And there are particular cultural barriers to government in using social media, with the informal style and blurring of organisational and public-private boundaries which they engender. And gathering data from social media presents legal challenges, as companies like Facebook place barriers to the crawling and scraping of their sites.

More importantly, big data presents new moral and ethical dilemmas to policy makers. For example, it is possible to carry out probabilistic policy-making, where policy is made on the basis of what a small segment of individuals will probably do, rather than what they have done. Predictive policing has had some success particularly in California, where robberies declined by a quarter after use of the ‘PredPol’ policing software, but can lead to a “feedback loop of injustice” as one privacy advocacy group put it, as policing resources are targeted at increasingly small socio-economic groups. What responsibility does the state have to devote disproportionately more—or less—resources to the education of those school pupils who are, probabilistically, almost certain to drop out of secondary education? Such challenges are greater for governments than corporations. We (reasonably) happily trade privacy to allow Tesco and Facebook to use our data on the basis it will improve their products, but if government tries to use social media to understand citizens and improve its own performance, will it be accused of spying on its citizenry in order to quash potential resistance.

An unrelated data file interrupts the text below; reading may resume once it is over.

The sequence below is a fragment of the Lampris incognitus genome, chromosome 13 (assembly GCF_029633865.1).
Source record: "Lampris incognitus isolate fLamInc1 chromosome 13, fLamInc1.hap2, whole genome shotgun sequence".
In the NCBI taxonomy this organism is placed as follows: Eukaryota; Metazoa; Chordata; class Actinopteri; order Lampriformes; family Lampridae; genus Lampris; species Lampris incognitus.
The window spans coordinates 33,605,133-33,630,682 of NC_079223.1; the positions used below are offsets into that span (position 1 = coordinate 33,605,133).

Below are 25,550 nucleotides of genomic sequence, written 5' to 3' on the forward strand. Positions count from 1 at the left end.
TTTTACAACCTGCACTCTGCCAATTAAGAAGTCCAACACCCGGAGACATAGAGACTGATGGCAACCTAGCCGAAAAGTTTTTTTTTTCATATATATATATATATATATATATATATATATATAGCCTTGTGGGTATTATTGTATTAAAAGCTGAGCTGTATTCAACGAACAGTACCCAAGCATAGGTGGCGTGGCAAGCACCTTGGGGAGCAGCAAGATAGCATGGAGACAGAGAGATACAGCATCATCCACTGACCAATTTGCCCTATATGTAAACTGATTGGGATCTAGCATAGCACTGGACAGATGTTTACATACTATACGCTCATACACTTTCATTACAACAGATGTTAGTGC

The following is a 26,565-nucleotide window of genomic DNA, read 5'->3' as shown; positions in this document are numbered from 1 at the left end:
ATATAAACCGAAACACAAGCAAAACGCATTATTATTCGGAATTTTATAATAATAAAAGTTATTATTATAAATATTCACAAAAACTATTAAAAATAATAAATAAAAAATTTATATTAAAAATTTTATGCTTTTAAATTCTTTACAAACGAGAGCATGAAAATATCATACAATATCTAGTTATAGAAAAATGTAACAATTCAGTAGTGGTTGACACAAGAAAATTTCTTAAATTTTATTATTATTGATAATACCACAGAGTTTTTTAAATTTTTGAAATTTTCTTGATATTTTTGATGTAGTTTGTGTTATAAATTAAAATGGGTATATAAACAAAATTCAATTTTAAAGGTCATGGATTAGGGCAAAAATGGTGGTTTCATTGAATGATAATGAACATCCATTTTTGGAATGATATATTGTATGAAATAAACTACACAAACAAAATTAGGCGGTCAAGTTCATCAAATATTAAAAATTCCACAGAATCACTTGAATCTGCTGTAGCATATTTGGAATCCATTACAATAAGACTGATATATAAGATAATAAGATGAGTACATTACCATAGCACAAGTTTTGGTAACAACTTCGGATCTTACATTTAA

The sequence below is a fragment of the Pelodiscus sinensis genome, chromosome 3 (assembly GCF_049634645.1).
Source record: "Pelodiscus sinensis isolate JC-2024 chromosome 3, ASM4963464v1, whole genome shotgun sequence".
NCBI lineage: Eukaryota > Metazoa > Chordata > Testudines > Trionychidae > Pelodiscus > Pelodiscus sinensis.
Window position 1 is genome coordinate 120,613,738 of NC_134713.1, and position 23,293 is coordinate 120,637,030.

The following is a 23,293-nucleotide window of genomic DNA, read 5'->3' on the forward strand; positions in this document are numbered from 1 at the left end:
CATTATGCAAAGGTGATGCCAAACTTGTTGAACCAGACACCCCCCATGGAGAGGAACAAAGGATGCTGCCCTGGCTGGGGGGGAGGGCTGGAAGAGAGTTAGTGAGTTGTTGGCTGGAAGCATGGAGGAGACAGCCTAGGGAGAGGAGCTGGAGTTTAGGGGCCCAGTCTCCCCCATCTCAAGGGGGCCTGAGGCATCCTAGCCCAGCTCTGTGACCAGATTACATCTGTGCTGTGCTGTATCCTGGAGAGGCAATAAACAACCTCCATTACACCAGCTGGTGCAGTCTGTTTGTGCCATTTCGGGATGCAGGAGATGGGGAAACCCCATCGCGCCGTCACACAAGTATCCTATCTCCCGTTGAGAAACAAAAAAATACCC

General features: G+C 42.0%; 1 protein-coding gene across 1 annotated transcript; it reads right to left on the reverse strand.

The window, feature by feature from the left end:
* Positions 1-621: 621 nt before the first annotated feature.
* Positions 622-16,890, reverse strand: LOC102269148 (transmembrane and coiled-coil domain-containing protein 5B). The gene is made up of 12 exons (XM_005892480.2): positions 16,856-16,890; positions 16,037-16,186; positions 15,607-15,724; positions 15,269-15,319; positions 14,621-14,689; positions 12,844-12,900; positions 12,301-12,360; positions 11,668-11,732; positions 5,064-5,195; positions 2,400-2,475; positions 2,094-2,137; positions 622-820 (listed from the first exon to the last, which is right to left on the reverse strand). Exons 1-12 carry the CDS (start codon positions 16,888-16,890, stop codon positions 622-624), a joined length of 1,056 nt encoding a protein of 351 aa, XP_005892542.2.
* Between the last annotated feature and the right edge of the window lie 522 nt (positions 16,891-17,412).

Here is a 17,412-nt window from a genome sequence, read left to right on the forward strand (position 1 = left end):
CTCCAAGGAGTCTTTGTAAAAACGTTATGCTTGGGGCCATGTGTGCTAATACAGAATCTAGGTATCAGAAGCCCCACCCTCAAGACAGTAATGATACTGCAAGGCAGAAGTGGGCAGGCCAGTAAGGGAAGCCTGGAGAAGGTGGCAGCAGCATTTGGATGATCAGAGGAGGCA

And of course there is an image problem for government in this field—discussion of big data and government puts the word ‘big’ dangerously close to the word ‘government’ and that is an unpopular combination. Policy-makers’ responses to Snowden’s revelations of the US Tempora and UK Prism programmes have done nothing to improve this image, with their focus on the use of big data to track down individuals and groups involved in acts of terrorism and criminality—rather than on anything to make policy-making better, or to use the wealth of information that these programmes collect for the public good.

However, policy-makers have no choice but to tackle some of these challenges. Big data has been the hottest trend in the corporate world for some years now, and commentators from IBM to the New Yorker are starting to talk about the big data ‘backlash’. Government has been far slower to recognise the advantages for policy-making and services. But in some policy sectors, big data poses very fundamental questions which call for an answer; how should governments conduct a census, for or produce labour statistics, for example, in the age of big data? Policy-makers will need to move fast to beat the backlash.

This post is based on discussions at the workshop on Responsible Research Agendas for Public Policy in the era of Big Data workshop.

Helen Margetts is the Director of the OII, and Professor of Society and the Internet. She is a political scientist specialising in digital era governance and politics.